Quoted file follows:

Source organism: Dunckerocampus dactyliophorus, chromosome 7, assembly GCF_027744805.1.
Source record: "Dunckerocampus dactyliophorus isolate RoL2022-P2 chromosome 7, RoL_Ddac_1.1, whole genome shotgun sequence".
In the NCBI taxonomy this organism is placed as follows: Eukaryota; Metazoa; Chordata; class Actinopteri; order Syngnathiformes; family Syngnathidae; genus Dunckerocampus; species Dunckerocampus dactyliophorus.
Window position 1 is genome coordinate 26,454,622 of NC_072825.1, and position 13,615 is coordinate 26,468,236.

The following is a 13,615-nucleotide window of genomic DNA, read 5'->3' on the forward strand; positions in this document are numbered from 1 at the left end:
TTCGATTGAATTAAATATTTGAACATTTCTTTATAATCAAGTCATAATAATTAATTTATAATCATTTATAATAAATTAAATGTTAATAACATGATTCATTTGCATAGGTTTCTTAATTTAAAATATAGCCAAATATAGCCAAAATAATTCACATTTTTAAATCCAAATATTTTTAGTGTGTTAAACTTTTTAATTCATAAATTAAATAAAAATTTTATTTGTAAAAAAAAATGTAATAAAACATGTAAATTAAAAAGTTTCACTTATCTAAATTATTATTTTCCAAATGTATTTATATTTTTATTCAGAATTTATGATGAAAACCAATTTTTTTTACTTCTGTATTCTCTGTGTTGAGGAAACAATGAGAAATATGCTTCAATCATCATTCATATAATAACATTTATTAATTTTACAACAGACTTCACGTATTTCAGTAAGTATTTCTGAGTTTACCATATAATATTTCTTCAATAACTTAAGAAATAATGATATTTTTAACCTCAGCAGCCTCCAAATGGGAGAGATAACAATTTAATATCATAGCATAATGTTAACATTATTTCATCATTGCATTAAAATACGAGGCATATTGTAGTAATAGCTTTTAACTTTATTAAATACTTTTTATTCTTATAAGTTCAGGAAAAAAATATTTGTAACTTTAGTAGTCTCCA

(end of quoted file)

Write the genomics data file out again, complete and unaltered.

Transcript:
Source organism: Dunckerocampus dactyliophorus, chromosome 7, assembly GCF_027744805.1.
Source record: "Dunckerocampus dactyliophorus isolate RoL2022-P2 chromosome 7, RoL_Ddac_1.1, whole genome shotgun sequence".
In the NCBI taxonomy this organism is placed as follows: Eukaryota; Metazoa; Chordata; class Actinopteri; order Syngnathiformes; family Syngnathidae; genus Dunckerocampus; species Dunckerocampus dactyliophorus.
Window position 1 is genome coordinate 26,454,622 of NC_072825.1, and position 13,615 is coordinate 26,468,236.

The following is a 13,615-nucleotide window of genomic DNA, read 5'->3' on the forward strand; positions in this document are numbered from 1 at the left end:
TTCGATTGAATTAAATATTTGAACATTTCTTTATAATCAAGTCATAATAATTAATTTATAATCATTTATAATAAATTAAATGTTAATAACATGATTCATTTGCATAGGTTTCTTAATTTAAAATATAGCCAAATATAGCCAAAATAATTCACATTTTTAAATCCAAATATTTTTAGTGTGTTAAACTTTTTAATTCATAAATTAAATAAAAATTTTATTTGTAAAAAAAAATGTAATAAAACATGTAAATTAAAAAGTTTCACTTATCTAAATTATTATTTTCCAAATGTATTTATATTTTTATTCAGAATTTATGATGAAAACCAATTTTTTTTACTTCTGTATTCTCTGTGTTGAGGAAACAATGAGAAATATGCTTCAATCATCATTCATATAATAACATTTATTAATTTTACAACAGACTTCACGTATTTCAGTAAGTATTTCTGAGTTTACCATATAATATTTCTTCAATAACTTAAGAAATAATGATATTTTTAACCTCAGCAGCCTCCAAATGGGAGAGATAACAATTTAATATCATAGCATAATGTTAACATTATTTCATCATTGCATTAAAATACGAGGCATATTGTAGTAATAGCTTTTAACTTTATTAAATACTTTTTATTCTTATAAGTTCAGGAAAAAAATATTTGTAACTTTAGTAGTCTCCA